The earliest sources of the history of medieval Flanders do not agree on the origins of the counts. The earliest source, the so-called “Genealogy of Arnold [I],” credibly traces the counts’ origin to Baldwin I “Iron Arm,”…
This is my summary of a paper presented at the Institute of Historical Research on the causes of the Stellinga uprising in the Carolingian period.
Fulk‟s letter therefore introduces us to some central aspects of Carolingian thinking about the appropriate behaviour of laywomen especially, and serves as a way into the principal themes of this article. In particular, it is noticeable that the archbishop highlighted his expectations of Richildis in two roles: her supposed misdemeanour was concerned specifically with a failure to meet her obligations as a widow and as a queen.
Setting Nithard’s and Dhuoda’s works in dialogue with one another, this study seeks to explore how the conflicts of the early 840s may have triggered reevaluations of contemporary ideals regarding lay masculinty. At the core of both authors’ works is the understanding that the problems the realm was facing at that time were primarily due to no- blemen’s expression of unmanly modes of conduct.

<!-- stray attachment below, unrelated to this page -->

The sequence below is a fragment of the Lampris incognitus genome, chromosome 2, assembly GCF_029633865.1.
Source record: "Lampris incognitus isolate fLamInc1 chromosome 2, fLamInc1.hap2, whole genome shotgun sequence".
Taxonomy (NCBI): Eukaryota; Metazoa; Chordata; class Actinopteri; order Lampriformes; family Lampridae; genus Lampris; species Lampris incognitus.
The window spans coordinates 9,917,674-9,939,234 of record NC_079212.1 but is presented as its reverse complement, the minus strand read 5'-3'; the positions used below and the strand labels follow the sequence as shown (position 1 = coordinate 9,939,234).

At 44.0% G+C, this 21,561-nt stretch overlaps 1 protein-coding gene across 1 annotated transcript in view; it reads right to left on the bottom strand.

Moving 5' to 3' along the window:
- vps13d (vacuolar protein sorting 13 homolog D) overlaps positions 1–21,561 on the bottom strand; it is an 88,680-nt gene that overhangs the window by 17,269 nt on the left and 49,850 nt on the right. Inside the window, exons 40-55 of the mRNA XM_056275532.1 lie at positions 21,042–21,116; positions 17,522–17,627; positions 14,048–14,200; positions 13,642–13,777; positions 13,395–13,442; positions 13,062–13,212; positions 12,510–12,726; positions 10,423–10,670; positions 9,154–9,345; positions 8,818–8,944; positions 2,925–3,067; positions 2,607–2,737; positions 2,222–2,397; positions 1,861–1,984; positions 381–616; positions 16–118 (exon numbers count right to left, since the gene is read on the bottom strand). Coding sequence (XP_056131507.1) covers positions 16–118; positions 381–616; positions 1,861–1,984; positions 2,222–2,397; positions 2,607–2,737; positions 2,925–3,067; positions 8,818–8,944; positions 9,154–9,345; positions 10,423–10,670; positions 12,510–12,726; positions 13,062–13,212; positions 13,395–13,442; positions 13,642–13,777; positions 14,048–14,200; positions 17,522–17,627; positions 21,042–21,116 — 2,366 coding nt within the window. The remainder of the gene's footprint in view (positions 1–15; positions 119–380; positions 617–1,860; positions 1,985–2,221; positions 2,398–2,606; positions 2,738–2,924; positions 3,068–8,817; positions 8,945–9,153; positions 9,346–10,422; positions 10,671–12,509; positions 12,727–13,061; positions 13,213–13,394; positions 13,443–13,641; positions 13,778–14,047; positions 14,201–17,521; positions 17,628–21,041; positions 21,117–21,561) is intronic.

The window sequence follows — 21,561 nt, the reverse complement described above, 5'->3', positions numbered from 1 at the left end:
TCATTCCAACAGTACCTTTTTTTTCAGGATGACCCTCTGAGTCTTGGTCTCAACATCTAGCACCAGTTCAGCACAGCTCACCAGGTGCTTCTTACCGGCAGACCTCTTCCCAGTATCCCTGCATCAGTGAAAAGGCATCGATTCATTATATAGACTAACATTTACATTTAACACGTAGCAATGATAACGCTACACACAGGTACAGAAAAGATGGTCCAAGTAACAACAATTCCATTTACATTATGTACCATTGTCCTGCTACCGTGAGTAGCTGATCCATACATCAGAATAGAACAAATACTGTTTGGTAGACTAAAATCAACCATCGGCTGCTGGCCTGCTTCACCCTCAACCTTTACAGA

The Histories and Chronicles Hincmar had in mind were presumably Frankish ones; and Lothar II, succeeding his father, thus clearly came into this section of Hincmar’s third category. But of the timing or form of Lothar’s becoming king, Hincmar said not a word, preferring, instead, to spell out the Biblical lesson that a bad king (and he hastily disclaimed any allegation that Lothar’s father had been a bad king) would see the succession depart from his line.
However, as G. Théry later discovered, Traube’s point of departure—the citations of Dionysius in Hincmar’s treatise on predestination—was faulty. Since Traube published his notes on the manuscripts of the Versio, Théry has proven that the citations in Hincmar’s Liber de praedestinatione come from Hilduin’s translation rather than that of Eriugena.